In 1909, the city of Prince Albert, Saskatchewan, Canada began construction on a hydroelectric dam spanning the North Saskatchewan River. Known as the La Colle Falls Dam, the structure was intended to become the sole source of the growing city’s power needs but instead it was simply a source of financial woe.
The project was actually sold to Saskatchewan by one of the engineers of the Niagara Falls project, but he did little after selling the concept, leaving the dam’s actual construction to the ill-equipped and inexperienced local engineers. Soon after the dam’s approval, construction costs skyrocketed, topping $3 million, an amount nearly unheard of at the time. The project ended up nearly bankrupting the city of Prince Albert, which was in a financial boom at the time that the project was proposed. After nearly ruining the town it was supposed to save, the dam was simply abandoned like a bad memory in 1913.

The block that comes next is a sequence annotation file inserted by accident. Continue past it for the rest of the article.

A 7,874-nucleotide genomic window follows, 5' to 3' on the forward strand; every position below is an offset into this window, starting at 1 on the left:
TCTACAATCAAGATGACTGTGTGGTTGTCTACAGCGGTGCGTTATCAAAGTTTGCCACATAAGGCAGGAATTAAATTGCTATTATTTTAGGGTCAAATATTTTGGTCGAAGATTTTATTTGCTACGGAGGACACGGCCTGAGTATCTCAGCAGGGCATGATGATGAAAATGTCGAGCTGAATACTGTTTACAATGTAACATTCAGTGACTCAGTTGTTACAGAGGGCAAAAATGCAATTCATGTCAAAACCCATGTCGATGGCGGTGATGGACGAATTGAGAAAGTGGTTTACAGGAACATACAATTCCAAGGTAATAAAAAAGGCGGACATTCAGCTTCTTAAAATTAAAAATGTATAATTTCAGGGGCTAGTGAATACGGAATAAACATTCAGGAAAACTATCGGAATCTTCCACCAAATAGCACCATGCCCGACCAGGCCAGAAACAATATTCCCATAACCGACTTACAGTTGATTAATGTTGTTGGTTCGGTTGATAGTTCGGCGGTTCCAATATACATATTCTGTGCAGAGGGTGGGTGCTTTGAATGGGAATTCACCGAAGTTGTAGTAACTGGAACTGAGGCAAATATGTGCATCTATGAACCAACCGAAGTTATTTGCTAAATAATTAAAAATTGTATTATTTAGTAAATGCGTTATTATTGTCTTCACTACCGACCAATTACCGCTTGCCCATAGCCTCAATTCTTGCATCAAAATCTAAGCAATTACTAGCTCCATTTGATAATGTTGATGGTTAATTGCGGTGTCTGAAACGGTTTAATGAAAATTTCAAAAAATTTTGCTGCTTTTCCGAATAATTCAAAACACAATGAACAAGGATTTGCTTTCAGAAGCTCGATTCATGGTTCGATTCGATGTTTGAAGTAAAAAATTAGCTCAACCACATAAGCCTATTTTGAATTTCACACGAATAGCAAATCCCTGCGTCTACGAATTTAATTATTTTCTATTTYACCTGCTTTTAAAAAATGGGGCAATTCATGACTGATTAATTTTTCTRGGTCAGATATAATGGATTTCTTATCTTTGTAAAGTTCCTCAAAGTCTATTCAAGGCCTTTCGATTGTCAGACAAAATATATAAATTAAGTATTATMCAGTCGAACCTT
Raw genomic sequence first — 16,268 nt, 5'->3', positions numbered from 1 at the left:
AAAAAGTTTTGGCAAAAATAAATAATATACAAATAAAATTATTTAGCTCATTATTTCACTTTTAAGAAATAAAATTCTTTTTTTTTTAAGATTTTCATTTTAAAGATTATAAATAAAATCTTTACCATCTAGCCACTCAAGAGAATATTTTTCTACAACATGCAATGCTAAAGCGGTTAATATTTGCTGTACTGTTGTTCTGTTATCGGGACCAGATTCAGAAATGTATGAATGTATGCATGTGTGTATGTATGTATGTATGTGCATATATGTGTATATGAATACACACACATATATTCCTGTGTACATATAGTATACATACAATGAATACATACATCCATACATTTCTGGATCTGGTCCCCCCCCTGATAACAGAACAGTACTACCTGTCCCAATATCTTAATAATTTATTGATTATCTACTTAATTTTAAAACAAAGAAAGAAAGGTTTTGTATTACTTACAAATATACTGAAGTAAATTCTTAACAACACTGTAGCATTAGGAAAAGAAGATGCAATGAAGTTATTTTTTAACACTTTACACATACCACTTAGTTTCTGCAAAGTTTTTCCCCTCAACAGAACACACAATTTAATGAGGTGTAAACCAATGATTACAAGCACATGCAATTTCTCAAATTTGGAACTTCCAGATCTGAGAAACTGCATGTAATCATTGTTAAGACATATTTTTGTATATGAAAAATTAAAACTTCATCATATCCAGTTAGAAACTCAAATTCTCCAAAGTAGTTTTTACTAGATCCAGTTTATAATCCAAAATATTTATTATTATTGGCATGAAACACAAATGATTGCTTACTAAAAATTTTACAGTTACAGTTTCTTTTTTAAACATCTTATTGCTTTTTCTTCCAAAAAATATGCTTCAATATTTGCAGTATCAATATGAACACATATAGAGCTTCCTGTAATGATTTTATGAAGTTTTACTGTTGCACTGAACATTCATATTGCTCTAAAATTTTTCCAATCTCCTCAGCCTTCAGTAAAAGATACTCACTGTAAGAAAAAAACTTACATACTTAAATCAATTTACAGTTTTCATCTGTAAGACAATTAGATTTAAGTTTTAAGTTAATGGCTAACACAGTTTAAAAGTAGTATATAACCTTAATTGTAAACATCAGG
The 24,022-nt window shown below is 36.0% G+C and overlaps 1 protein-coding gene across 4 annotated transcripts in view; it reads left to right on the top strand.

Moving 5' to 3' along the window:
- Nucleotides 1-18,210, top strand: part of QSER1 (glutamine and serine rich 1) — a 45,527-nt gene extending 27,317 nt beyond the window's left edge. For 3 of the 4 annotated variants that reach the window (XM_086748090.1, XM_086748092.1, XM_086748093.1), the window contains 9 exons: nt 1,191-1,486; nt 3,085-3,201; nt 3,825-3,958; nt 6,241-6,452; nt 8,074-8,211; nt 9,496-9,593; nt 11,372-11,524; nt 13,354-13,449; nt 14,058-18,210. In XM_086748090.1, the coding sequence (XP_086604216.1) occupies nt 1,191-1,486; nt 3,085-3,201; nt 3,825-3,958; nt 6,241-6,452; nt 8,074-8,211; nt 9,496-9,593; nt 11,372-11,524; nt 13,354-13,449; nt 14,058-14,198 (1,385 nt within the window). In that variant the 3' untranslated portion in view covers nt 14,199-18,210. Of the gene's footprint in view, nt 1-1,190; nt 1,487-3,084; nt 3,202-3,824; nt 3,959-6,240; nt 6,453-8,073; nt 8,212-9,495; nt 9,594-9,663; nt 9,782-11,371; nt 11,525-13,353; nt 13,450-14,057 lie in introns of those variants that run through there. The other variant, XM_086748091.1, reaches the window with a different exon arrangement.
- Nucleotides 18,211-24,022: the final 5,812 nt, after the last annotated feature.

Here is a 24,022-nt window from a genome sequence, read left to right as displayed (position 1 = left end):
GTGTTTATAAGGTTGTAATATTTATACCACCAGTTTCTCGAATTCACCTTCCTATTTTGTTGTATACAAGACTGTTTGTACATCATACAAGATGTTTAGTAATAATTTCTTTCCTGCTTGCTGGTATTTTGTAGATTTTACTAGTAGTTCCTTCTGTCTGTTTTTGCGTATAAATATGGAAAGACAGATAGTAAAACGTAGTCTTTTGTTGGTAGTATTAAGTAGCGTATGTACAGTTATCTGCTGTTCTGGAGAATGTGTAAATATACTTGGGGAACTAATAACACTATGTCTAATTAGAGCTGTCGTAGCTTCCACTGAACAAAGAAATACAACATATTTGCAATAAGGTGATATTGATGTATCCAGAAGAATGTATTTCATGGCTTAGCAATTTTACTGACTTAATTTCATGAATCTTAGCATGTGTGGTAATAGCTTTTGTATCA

Today, the dam still sits decaying and incomplete. It stretches about a third of the way across the North Saskatchewan River and is slowly being reclaimed by nature, graffiti, and underage drinking. Most recently, efforts have been made to look at the structure architecturally and have it declared a national landmark.